On another note...
Why did the Roman Rite change the order of the sacraments, was there a particular reason?

There are two excellent historical-theological surveys done concerning the sacraments of initiation by Father Aidan Kavanagh back in the 1970's.  They are 1) The shape of baptism: The Rite of Christian Initiation and 2) Confirmation: Origins and Reform. 

I know it is mean to just point to books, however they are available at amazon.com and they are both excellent and go well beyond any one or two sentence reply that I could offer to you here.  I know you tend to be a thoughtful person so I am hoping you get hold of these two texts and read them.

Mary

Thank you. I don't know if I will have the time to order and read those books, but I do know that it can sometimes (oftentimes) be hard to summarize things into a couple of quick sentences. Thanks for the direction.

You might also consider starting a thread on that topic.
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« Reply #41 on: March 25, 2011, 05:43:34 PM »

My understanding (which may be incorrect) is, from a Roman POV, that if someone was never Catholic and was Orthodox, they were considered schismatic because they never left communion with the Pope, but if they were Catholic and converted to Orthodoxy, then they were considered apostate because they willfully seperated themselves from communion with the Pope. Please correct me if my understanding is incorrect.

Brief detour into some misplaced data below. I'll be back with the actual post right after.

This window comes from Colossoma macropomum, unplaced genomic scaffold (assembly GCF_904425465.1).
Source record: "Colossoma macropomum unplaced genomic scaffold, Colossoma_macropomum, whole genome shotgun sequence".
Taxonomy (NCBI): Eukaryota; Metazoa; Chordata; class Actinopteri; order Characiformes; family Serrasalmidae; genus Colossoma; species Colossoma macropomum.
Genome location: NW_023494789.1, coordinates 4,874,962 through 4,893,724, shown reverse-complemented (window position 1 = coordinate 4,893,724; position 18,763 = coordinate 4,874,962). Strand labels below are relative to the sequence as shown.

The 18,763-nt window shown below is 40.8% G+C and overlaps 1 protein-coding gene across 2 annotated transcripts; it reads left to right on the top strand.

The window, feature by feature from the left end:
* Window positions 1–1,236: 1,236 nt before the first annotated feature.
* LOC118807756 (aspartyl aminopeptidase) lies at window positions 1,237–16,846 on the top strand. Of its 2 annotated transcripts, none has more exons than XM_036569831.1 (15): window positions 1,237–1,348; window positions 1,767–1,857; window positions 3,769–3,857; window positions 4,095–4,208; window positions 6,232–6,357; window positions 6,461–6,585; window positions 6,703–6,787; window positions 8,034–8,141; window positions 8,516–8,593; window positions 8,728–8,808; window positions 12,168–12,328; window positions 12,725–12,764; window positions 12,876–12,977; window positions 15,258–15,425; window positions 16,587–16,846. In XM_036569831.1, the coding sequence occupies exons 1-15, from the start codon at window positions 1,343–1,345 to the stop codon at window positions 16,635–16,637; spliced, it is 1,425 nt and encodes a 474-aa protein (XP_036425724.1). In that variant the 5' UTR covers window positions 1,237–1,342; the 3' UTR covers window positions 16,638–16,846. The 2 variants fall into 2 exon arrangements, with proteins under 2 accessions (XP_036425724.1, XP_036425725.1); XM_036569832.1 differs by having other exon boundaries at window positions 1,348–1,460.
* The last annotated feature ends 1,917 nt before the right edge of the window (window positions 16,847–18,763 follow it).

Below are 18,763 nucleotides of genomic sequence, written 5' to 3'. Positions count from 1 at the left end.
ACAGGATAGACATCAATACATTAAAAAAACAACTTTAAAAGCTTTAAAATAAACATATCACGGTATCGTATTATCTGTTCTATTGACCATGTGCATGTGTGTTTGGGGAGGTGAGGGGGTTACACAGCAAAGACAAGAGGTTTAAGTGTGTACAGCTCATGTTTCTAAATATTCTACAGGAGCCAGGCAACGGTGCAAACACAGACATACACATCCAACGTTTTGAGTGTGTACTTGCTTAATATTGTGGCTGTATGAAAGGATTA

AFAIK according to the  Vatican teachings all EO baptised as infants used to be Orthodox because we were "validly baptised". We "abandoned" the Vatican intentionally renouncing it's teachings.

I have one question for both of you: can you provide a reference?

If not, then I'm inclined to think that these are just hearsay.
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« Reply #42 on: March 25, 2011, 06:20:36 PM »

I thought when I left the RCC for Orthodoxy, I was according to the Catholic Church an apostate and not a schismatic.

An apostate is one who denies Chrsit, a Schismatic is one who leaves the Church from teh view of the Catholic Church.
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« Reply #43 on: March 25, 2011, 06:47:46 PM »

I thought when I left the RCC for Orthodoxy, I was according to the Catholic Church an apostate and not a schismatic.

An apostate is one who denies Chrsit, a Schismatic is one who leaves the Church from teh view of the Catholic Church.

Dear Father Deacon,

I believe you are correct in this.  I do think, in addition,  that there is a secondary understanding of apostasy as a rejection of the faith of your baptism, so there would have been a time in the breakdown of relationships between the Catholic Church and Orthodoxy, where some Catholics would have insisted that a Roman rite person leaving the Catholic Church for Orthodoxy would have been apostate according to that secondary meaning.  But I don't think that position can be defended, at least since the Second Vatican Council, and most likely even a bit earlier.

M.
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« Reply #44 on: March 25, 2011, 06:59:01 PM »

Why would you care how the Roman Catholic Church views you if you believe it is wrong and Eastern Orthodoxy is correct? That would be like me wondering what the LDS church thinks the state of my soul is....don't care.